"“Though subverting the genre somewhat, Headland also abides by various aspects of it...”"
Though enjoying Bridesmaids for being the hilarious and original comedy feature it was, there is always a downside, and in this instance, it's the various amount of imitators attempting to live off the comedy's critical success. This leads us towards Leslye Headland's Bachelorette, and though originally a stage play – and certainly bearing the occasional moment of sheer ingenuity, it's far too reliant in surviving off the Bridesmaids hysteria, truly without its own distinct identity in the cinematic field.
It's the night before Becky's (Rebel Wilson) wedding, and her three old high school friends and reluctant bridesmaids Regan (Kirsten Dunst), Gena (Lizzy Caplan) and Katie (Isla Fisher) have united to take the bride-to-be on a wild and memorable hen party. Irresponsible and impulsive, the girls seem more concerned about scoring some cocaine than anything else – and when Becky distances herself from the event in favour of an early night, the trio are left to their own devices, which is when matters start to get out of hand, as they are forced to question their own lifestyles in the process.
On the surface it's very easy to pass Bachelorette off as a shallow, run-of-the-mill wedding comedy (we've seen a few of those before), but this has a sardonic touch to it, playing on the notion of marriage and romance and turning it on its head. Not afraid to laugh at itself, Headland ensures that her tongue remains firmly in her cheek, parodying hysterical people who get so enthused by such grandiose occasions. However, she repeatedly shoots herself in the foot, as though subverting the genre somewhat, Headland also abides by various aspects of it, getting exceedingly predictable in parts, undoing much of the good work to fall for conventionality and stereotype.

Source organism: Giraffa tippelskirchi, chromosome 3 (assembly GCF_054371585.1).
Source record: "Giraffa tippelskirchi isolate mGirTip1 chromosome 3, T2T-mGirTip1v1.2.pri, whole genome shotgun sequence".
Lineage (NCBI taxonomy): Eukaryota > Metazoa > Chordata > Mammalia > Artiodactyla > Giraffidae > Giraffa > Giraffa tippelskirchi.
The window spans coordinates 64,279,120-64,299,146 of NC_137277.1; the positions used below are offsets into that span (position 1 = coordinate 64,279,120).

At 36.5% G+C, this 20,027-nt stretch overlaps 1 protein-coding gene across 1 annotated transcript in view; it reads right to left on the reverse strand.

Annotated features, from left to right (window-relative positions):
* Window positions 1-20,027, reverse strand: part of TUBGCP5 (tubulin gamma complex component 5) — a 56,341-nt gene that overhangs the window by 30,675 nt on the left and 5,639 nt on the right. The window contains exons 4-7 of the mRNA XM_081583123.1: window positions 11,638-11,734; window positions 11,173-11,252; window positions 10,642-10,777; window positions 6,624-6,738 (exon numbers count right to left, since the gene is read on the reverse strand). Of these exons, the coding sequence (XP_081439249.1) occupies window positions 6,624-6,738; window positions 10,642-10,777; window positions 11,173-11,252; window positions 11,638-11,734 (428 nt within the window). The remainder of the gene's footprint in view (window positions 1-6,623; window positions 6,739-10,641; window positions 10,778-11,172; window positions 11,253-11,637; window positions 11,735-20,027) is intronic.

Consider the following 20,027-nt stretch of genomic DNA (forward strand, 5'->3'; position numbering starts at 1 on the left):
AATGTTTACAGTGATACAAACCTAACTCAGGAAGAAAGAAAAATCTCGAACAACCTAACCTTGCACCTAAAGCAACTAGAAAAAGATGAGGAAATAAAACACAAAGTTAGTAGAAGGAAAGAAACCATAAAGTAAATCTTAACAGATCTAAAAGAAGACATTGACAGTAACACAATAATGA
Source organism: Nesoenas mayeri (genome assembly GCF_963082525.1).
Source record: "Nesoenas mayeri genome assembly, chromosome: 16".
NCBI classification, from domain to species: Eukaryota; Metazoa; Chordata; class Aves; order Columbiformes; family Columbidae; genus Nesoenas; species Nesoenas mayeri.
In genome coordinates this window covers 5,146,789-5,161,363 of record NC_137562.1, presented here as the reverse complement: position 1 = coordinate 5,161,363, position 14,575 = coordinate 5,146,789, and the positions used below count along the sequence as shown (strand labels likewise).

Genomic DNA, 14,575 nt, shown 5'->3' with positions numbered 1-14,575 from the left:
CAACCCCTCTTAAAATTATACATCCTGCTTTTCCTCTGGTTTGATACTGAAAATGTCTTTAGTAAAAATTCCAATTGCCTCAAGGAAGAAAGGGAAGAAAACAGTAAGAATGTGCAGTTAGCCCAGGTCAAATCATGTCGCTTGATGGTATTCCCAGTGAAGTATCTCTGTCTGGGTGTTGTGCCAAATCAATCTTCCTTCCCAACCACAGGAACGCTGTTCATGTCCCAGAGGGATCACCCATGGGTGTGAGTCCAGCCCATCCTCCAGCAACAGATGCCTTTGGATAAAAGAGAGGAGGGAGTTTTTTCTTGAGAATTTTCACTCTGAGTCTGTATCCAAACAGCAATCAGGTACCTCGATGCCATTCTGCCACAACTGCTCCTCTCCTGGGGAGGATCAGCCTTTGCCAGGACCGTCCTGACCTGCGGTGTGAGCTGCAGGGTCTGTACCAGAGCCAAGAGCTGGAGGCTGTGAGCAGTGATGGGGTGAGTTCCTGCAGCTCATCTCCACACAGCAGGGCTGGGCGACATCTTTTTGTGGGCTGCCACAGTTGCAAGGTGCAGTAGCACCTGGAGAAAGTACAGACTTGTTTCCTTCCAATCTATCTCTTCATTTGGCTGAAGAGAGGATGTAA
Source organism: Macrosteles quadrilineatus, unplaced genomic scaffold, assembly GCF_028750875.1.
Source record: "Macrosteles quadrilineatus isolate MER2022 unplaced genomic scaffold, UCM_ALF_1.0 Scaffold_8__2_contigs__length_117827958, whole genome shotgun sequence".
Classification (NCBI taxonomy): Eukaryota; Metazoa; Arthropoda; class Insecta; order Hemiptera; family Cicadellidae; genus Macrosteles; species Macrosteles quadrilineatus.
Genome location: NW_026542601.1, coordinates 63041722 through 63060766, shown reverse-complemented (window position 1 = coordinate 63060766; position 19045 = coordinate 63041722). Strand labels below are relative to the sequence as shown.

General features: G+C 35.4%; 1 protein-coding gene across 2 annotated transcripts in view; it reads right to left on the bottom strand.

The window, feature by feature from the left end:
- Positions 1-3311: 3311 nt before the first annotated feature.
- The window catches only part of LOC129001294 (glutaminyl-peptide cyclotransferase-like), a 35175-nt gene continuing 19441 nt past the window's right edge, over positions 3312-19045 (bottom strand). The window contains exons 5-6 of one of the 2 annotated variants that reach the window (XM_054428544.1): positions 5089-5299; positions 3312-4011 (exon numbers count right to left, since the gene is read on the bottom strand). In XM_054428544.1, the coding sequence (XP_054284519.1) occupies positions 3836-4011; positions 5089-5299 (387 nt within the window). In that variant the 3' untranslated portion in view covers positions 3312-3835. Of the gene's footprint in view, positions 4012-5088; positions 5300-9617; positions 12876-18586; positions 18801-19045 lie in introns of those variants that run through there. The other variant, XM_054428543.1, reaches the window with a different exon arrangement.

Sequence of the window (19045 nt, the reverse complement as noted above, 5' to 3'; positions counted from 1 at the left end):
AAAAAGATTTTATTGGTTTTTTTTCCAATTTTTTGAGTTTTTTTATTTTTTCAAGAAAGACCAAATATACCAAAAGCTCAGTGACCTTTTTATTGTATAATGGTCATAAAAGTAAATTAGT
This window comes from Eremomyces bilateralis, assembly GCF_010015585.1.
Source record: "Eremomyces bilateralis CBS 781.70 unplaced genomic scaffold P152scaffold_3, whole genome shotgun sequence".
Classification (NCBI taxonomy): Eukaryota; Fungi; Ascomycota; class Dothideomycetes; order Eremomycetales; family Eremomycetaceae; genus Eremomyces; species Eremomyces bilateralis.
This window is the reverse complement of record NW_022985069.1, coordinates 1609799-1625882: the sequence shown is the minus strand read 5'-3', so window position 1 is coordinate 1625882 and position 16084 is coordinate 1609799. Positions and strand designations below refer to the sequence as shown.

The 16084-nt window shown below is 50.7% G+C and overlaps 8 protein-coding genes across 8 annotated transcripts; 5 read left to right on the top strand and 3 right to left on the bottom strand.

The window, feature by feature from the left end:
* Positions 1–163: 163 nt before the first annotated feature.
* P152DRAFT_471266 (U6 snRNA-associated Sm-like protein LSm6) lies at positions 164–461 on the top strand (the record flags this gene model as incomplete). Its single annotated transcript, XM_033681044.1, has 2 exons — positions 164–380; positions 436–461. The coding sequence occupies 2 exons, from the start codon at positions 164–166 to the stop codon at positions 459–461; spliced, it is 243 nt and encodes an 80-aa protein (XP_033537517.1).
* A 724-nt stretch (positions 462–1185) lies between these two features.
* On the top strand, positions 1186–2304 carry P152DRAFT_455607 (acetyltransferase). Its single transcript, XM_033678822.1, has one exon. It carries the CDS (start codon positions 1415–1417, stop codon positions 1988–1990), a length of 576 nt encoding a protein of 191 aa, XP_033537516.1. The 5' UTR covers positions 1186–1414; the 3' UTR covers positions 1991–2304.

That said, it is fun to see the role reversal, with women leering over men and being crude in their approach, with a welcoming shift of emphasis to what we so often see in such films. In a similar mould to farcical, disaster comedies such as Superbad, the picture takes place mostly across just one night, with a deadline of the following morning where all matters must have been resolved, as it becomes fun to try and work out just how all of these various elements will come together before the big day.
Sadly, however, none of the characters are particularly endearing or likeable, which prevents the audience investing in their cause and rooting for their success. On the other hand, it's refreshing to see Wilson play something of a different role than usual, not making jokes at her own expense, but instead having some actual depth for a change. Plus they've made her character American, which certainly changes things up a little.
Also finding a role for Adam Scott – the compulsory chick-flick mascot – you can understand why Headland decided to adapt her own play to the big screen, given the unexpected success of Bridesmaids, it would make sense to catch that similar audience while you still can. However this is just lacking that same innovation and consistent humour as what has come before. There are so many wedding comedies recently it takes something a little more unique to stand out from the pack, and regrettably this just fades comfortably into the background.